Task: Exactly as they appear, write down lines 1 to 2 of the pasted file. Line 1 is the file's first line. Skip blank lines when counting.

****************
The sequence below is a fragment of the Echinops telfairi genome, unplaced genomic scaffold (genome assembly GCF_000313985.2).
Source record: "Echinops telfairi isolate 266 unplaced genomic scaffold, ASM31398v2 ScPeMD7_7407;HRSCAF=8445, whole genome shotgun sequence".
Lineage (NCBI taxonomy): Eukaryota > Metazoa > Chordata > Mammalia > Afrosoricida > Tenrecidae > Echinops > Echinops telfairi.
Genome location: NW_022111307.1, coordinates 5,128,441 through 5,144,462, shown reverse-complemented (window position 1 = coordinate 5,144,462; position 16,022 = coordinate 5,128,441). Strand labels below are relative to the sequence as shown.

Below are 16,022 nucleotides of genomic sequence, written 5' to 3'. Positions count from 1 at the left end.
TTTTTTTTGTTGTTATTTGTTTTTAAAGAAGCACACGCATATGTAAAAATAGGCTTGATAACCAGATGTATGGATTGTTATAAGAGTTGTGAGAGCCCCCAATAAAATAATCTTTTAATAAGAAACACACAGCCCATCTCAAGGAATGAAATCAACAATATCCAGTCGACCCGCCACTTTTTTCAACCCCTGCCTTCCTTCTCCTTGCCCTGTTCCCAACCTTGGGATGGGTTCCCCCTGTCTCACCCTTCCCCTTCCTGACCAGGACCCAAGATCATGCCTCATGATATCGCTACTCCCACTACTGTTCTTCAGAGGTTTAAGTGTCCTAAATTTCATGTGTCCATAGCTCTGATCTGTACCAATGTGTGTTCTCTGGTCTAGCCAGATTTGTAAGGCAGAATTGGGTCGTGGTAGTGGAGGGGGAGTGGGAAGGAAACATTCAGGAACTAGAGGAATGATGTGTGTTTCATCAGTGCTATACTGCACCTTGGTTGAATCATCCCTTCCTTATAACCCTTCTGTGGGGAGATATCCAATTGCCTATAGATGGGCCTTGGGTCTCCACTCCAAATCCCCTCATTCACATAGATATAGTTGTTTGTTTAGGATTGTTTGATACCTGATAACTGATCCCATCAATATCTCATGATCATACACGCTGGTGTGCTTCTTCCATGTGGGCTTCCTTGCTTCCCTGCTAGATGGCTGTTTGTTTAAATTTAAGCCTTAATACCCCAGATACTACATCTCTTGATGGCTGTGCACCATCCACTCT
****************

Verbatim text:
The sequence below is a fragment of the Echinops telfairi genome, unplaced genomic scaffold (genome assembly GCF_000313985.2).
Source record: "Echinops telfairi isolate 266 unplaced genomic scaffold, ASM31398v2 ScPeMD7_7407;HRSCAF=8445, whole genome shotgun sequence".